Annual global surface temperatures passed the both important and symbolic threshold of 1°C above pre-industrial levels for the first time last year.

Governments pledged in the Paris Agreement in December 2015 to aim to limit the global temperature increase to 1.5°C above pre-industrial levels.

Long-term warming and ‘one of the strongest El Niňo events the globe has experienced since at least 1950’ both contributed to the record temperature, says the report.

The study, based on contributions from 450 scientists working in 62 counties, gives a detailed update on global climate indicators from environmental monitoring stations on land, water, ice and in space.  These indicators point to both the causes and effects of a warming planet.

As well as the record global surface temperature in 2015, 0.1°C above 2014’s previous record, greenhouse gas emissions in 2015 were the highest on record.  Carbon dioxide, methane and nitrous oxide emissions all rose to new record highs during the year.  The annual average atmospheric carbon dioxide concentration at Mauna Loa, Hawaii (the local of the world’s longest direct time series of carbon dioxide measurements), was 400.8 parts per million (ppm), surpassing 400 ppm for the first time.  The 3.1 ppm increase on 2014 was the largest annual increase observed in the 58-year record.

Globally average sea surface temperatures in 2015 were also the highest on record.  El Niňo warmed the eastern equatorial Pacific and the north-east Pacific remained anomalously warm, while the North Atlantic remained colder than average.

The report also found that the global upper ocean heat content was the highest recorded, reflecting the continuing accumulation of thermal energy in the upper layer of the oceans.  The global average sea level was, again, the highest on record, at around 70 mm higher than the 1993 average (marking the start of the satellite altimeter record).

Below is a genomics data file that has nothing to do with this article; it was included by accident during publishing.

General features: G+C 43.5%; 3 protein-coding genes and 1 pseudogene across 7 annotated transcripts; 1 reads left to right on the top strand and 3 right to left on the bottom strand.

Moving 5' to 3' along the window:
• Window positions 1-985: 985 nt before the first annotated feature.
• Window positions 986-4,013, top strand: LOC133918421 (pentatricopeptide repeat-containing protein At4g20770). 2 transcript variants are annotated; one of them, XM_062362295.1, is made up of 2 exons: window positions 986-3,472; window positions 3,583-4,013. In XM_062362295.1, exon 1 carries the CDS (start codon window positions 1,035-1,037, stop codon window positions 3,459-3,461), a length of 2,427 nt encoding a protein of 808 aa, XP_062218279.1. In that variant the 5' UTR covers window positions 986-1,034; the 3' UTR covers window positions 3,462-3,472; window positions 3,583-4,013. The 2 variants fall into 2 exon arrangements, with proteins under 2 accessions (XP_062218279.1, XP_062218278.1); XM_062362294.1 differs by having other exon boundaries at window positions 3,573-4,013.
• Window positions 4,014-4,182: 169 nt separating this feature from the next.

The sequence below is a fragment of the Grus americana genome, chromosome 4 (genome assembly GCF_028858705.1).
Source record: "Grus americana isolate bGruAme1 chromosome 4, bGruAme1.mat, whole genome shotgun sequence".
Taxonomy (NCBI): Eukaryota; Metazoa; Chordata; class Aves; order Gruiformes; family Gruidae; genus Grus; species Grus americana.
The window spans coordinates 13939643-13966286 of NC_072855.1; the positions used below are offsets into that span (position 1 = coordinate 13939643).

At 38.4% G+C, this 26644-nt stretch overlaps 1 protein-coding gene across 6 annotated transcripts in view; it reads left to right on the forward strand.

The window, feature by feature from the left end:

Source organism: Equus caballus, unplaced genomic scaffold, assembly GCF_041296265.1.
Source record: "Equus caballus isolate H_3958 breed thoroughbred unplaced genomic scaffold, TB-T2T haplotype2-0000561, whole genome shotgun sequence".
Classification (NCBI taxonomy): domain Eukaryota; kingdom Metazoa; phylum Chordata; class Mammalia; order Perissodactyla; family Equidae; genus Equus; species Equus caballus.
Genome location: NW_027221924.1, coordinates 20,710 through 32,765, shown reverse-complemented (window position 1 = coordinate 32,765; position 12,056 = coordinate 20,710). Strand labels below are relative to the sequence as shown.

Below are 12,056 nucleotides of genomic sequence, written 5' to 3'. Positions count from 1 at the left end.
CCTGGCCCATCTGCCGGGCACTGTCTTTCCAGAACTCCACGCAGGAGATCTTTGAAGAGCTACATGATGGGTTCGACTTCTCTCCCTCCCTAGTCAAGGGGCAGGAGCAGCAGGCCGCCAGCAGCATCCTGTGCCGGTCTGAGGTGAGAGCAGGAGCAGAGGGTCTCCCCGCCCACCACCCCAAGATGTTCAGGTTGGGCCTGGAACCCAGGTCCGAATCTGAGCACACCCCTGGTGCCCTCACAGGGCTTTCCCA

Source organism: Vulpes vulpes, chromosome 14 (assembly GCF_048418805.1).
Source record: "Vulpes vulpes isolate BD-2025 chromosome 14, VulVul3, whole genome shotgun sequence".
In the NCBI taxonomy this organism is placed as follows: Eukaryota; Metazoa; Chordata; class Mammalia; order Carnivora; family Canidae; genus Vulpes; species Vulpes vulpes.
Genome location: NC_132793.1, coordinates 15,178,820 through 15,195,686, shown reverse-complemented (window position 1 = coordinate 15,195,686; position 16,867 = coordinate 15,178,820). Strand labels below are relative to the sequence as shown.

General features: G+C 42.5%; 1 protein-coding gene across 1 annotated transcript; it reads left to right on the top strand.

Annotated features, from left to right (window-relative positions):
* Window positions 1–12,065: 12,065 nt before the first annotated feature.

Meanwhile an increase in the water cycle saw enhanced precipitation variability; the maximum sea ice extent in February 2015 was the smallest on record; tropical cyclone occurrences continued to be above average; and 2015 was the 36th consecutive year of overall alpine glacier retreat across the globe.

‘When we think about being climate resilient, both [short and long] time scales are important to consider, ‘ says Thomas R Karl, Director of the NOAA National Centers for Environmental Information.  ‘Last year’s El Niňo was a clear reminder of how short-term events can amplify the relative influence and impacts stemming from longer-term global warming trends.’

Meanwhile, and as El Niňo fades, in 2016 records are still being set in the form of continuing monthly average temperature records, and as a result 2016 is already thought to best 2015 as the hottest year ever recorded – according to a mid-year analysis from NASA.

So far on average the 2016 temperate has been 1.3°C above pre-industrial levels.  July 2016 marked the 15th consecutive record-breaking month for global temperature.  NASA confirmed that it was not just the warmest July ever recorded, but the warmest month ever recorded in history.